The silhouette and quality of the hillside landscapes of the Montagne de Reims are inseparable from the traditional architecture of the villages nestled there! And the latter do not lack character thanks to the appearance of the walls and roofs, the textures and colors of the materials, and the volumes of the buildings. Open your eyes wide: here, we tell you everything about this beautiful variety, which we never tire of admiring!
The components of traditional architecture
The roofs, mainly made of red terracotta tiles, like the walls coated in beige tones, contribute greatly to the general harmony of the built complexes. In constructions, even the most modest, numerous details (façade moldings, locksmith elements, enclosing walls, etc.) demonstrate the attention paid to technical, but also aesthetic, quality.
Very discreet at first glance, the traditional architecture of the Montagne de Reims Regional Natural Park is full of nuances.
The traditional built heritage of the Park is determined by the activities of the territory and local constraints: topography, climate, history… It also results mainly from the materials available in the subsoil: rocks (chalk, limestone, millstone, etc.), clays (for the manufacture of tiles and bricks), sand, lime or even “brick earth” for “earth tiles”.
In order to extract these materials, numerous dedicated sites once dotted the Montagne de Reims. A architectural tradition and several constructive techniques were thus forged. Will you be able to spot the following components during your next walks in our pretty villages?
The production of coatings became widespread during the XNUMXth century.e century, with the development of lime production. Usually exposed stone or completely covered, their role is to protect the masonry. Manufactured on each construction site, these coatings use different sands, more or less clayey : this is where their characteristic color comes from, varying from light beige to earth tones!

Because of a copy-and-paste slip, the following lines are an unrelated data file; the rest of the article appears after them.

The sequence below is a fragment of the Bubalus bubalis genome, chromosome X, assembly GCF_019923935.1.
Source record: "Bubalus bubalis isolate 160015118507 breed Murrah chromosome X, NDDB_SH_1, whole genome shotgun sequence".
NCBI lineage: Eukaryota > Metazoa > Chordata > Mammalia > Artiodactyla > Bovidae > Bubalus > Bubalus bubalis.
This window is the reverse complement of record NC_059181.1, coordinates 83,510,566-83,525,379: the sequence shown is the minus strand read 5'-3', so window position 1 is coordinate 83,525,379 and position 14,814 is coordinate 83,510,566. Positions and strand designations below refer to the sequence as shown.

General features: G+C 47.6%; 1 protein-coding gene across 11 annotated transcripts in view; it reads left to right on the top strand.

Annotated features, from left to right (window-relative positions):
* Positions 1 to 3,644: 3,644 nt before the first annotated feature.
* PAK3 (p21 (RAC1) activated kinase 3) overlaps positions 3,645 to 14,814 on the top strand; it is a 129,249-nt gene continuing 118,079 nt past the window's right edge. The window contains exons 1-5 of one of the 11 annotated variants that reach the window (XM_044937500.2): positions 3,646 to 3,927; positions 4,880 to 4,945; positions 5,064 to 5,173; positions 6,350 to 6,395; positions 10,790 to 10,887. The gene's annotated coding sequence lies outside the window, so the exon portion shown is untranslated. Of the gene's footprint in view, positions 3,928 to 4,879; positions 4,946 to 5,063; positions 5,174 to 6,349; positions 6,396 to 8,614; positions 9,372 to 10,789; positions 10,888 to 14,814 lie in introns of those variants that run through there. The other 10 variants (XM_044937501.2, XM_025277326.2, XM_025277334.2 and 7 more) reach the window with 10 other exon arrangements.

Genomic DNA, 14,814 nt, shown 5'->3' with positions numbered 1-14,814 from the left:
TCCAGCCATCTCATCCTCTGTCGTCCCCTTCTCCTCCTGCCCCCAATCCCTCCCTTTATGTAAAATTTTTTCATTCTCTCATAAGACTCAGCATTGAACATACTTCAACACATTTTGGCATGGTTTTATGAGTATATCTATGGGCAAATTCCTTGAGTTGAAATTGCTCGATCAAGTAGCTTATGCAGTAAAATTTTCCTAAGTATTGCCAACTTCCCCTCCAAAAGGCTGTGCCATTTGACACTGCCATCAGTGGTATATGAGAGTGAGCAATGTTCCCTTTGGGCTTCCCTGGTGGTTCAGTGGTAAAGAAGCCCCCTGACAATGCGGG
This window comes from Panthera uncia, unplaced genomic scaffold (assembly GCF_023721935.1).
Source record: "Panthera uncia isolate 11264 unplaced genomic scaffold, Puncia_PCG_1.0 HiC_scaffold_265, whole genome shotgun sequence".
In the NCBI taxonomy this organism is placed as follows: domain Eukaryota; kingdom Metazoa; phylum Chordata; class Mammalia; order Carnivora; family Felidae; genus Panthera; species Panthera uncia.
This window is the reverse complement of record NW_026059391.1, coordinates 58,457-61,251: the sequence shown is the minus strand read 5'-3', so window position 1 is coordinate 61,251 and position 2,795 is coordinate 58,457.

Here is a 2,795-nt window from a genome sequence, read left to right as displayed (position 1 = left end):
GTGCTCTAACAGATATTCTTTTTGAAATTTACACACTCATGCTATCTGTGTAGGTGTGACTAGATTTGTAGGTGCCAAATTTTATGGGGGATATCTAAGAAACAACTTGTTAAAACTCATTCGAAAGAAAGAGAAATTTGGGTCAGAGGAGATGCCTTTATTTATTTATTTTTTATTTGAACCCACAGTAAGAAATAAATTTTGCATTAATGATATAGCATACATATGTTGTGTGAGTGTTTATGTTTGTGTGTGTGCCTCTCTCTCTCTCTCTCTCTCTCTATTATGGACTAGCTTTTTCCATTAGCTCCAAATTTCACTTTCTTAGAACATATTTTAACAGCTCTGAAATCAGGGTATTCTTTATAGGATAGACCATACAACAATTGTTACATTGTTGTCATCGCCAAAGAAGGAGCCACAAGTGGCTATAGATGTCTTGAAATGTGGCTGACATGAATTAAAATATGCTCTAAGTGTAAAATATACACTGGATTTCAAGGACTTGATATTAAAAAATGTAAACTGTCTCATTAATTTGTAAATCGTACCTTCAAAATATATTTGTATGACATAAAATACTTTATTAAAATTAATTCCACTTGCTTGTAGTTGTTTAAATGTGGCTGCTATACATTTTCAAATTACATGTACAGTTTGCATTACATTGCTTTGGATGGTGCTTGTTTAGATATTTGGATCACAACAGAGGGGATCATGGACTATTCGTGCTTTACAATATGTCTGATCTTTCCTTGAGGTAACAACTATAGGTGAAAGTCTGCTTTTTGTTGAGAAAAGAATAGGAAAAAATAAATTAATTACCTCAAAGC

The millstone construction is especially present in municipalities close to the plateau. Here, the abundant millstone was heavily exploited. We find it implemented in various devices on porches, bases, entire facades, even vineyard lodges. A real marker of local identity!
The earth tile
In the Park, and more generally in Champagne, good building stones are rare. This context led populations to use a local and economical material: raw earth. Very widespread, the mud brick technique is also called “adobe” or “earth tile”. Made up of highly calcareous clay-sandy soil, this brick is shaped in a mold, then compacted and dried in the sun before being implemented. Sensitive to water, it is associated with other materials and often sheltered or coated.
Terracotta: tiles and bricks
Like raw earth, terracotta has become particularly popular as a replacement for good building stones. Resistant and easy to install, it is very frequently used locally through bricks for the structural elements of the building and roof tiles. Moreover, it is the exploitation of clays and sands which allowed the establishment of numerous tile factories and brickworks (Ludes, Dizy, Bouzy, Saint-Imoges, Jouy-les-Reims, etc.) which have now disappeared. With its different shapes and colors, terracotta gives a strong character to the architecture !
And also: wood!
The forest has always fueled local construction. Until the middle of the XNUMXth centurye, a large part of the buildings were made of wood. But various factors (shortage, new materials, etc.) have gradually reduced its use in structural uses. Today, the craze for ecological construction, combined with the evolution of techniques, is once again stimulating the development of wooden buildings!